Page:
A “true history” of how Thalhimers department store was founded, managed by three subsequent generations of the family and grew into a 26-store chain.
Finding Thalhimers by Elizabeth Thalhimer Smartt, Dementi Milestone Publishing, $25.00
War, racial unrest, hostile takeovers, fires and floods. That’s a lot to pack into one book, especially when it is primarily about a department store. But Elizabeth Thalhimer Smartt does exactly that in Finding Thalhimers, which explains how her immigrant ancestor opened a small dry goods store in Richmond in 1842, weathered hardships and passed leadership off to three more generations of Thalhimers. Over 150 years, the small business expanded until it took up an entire city block on Broad Street between 6th and 7th, and then grew into a 26-store chain that spread across Virginia, Tennessee and the Carolinas. Smartt juxtaposes this impressive growth against the backdrop of changing times, blending the store’s history with Richmond’s.
When the city was ravaged during the Civil War, Thalhimers used blockade-runners and adjusted inventory to meet the public’s needs. As Smartt writes, “Men wore shoes with wooden soles when shoe leather became too expensive. Fat doubled for soap.” During the Depression, the store pinched pennies to stay afloat: “In order for an employee to get a new pencil, he had to turn in the stub of the old one.”
The hard times passed, and then came the post World War II boom. Thalhimers, aiming to become more competitive with its upscale, cross-street rival, Miller and Rhoads, began importing haute couture from Europe and became a hub for shoppers throughout the state. Writes Smartt: “Thalhimers was the only department store in the country to offer showers, an especially popular feature for rural shoppers coming to the ‘big city’ for the whole day.”
Much of the book’s focus is the great American success story, but that is not to say that everyone is portrayed as glamorous and fault-free. The men running the store are described candidly as the complex individuals they were. William Thalhimer Sr., who died in 1969, was a shrewd and cutthroat businessman who let nothing interfere with the bottom line. He revoked store discounts from his sisters’ families and forced his uncle out of the company, calling him “a piddler.” He once hung up on his son, who was boasting of a promotion, explaining that a written letter would have served the same purpose at less cost. However, this same frugal businessman financed a wildlife preserve at Richmond’s Maymont Park so that “low-income, urban families could step off a city bus and see everything from bison to foxes to black bears in their native habitats.” Complex, indeed.
Thalhimers was noted for some disparate achievements—among them, having the longest continuous display window in the United States (90 feet), for being the first business to install aluminum siding on a commercial building, and for taking a stand against racism. “Thalhimers,” Smartt says, “was the first retail establishment in Richmond to fully integrate.” Here she proudly pulls a yellowed slip of paper from a folder. It is a telegram from John F. Kennedy inviting Smartt’s grandfather, William Thalhimer Jr., and other business leaders to the White House to discuss equal opportunity.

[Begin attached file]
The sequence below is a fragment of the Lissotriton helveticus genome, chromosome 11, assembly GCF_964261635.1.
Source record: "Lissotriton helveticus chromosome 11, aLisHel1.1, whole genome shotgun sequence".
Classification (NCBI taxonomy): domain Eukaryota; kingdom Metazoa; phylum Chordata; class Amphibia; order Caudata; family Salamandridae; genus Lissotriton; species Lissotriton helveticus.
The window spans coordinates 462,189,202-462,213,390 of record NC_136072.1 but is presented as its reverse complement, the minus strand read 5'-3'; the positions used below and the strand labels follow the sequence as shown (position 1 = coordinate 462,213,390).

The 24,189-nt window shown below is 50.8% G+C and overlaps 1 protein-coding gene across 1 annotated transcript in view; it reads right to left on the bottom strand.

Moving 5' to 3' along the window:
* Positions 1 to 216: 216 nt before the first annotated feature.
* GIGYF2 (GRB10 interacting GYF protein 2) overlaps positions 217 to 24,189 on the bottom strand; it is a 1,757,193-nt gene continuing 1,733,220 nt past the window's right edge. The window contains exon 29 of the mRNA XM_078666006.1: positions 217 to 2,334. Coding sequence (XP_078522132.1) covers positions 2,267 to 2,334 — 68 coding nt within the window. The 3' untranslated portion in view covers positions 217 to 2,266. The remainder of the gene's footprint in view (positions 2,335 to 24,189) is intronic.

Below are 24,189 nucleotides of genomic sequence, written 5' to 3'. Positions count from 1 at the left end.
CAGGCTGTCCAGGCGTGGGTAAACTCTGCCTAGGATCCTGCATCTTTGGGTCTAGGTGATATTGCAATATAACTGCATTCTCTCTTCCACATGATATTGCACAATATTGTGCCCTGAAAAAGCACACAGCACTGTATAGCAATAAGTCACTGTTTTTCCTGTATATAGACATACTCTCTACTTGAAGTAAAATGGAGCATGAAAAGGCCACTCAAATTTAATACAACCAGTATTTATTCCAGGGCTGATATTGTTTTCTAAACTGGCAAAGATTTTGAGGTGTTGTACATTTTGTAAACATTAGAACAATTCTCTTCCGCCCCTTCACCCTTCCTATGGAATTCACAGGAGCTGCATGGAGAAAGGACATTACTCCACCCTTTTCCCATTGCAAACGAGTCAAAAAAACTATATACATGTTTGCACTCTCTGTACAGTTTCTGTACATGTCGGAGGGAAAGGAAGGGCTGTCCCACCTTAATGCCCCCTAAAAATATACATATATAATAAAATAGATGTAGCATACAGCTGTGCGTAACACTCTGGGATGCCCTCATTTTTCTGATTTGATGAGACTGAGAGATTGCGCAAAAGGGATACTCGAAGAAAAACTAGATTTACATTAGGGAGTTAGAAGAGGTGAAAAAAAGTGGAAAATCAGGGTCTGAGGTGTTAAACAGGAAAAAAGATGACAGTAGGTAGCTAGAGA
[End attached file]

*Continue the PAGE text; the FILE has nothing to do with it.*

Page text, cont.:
Though she is proud of the fact that her grandfather helped to promote civil rights, Smartt doesn’t shy away from noting what came before that positive step. In 1960, the store employed people of all races and they all ate together in the break room. But where customers were present, things were different: the main restaurant served whites only and the fitting rooms and bathrooms were segregated. Until, that is, black students from VCU staged a sit-in on February 22, 1960. That was the true impetus to change. “I just tried to be honest,” says Smartt, who is a freelance naming consultant in Richmond. “I wasn’t trying to write an exposé, nor something that was a PR-piece either. The store’s gone, so I wanted to tell the true history and I didn’t leave anything out.”
Smartt spent a dozen years interviewing family members and former employees, poring through records, and conducting library and legal research. “There were a lot of surprises,” she says. “I found out the firm went bankrupt in the 1870s, which was not a story that was passed down. I didn’t realize there had been any failure. Then during the Depression, they almost went bankrupt again. They borrowed a huge sum of money from a friend in New York. It was just a gentlemen’s agreement; there were no contracts. This was back when businessmen would help each other out. My grandfather, who was 18 at the time, carried the money down from New York in brown paper sacks and slept with them under his head on the train.”
Along with the 12 years of research she’s compiled, Smartt has collected anything she could find with a connection to the store. Her guest room has been transformed into the Thalhimers Memorabilia Room. The beds are blanketed with framed photos, some more than 100 years old; a desk is covered with coffee mugs, dessert tins, and shopping bags, each of them embossed with the Thalhimers logo; and the prized possession sits pinned between the glass and felt of a paperweight—an 1842 silver dollar that was removed from the store safe when the flagship store in downtown Richmond closed its doors for the final time in 1992.
Lingering in this room, touching the items spread out before her, Smartt is able, in some small way, to revisit the store where she had spent so much of her childhood. “I want to honor the four entire generations of work that went into building this store,” she says, “and make sure that their story doesn’t die.”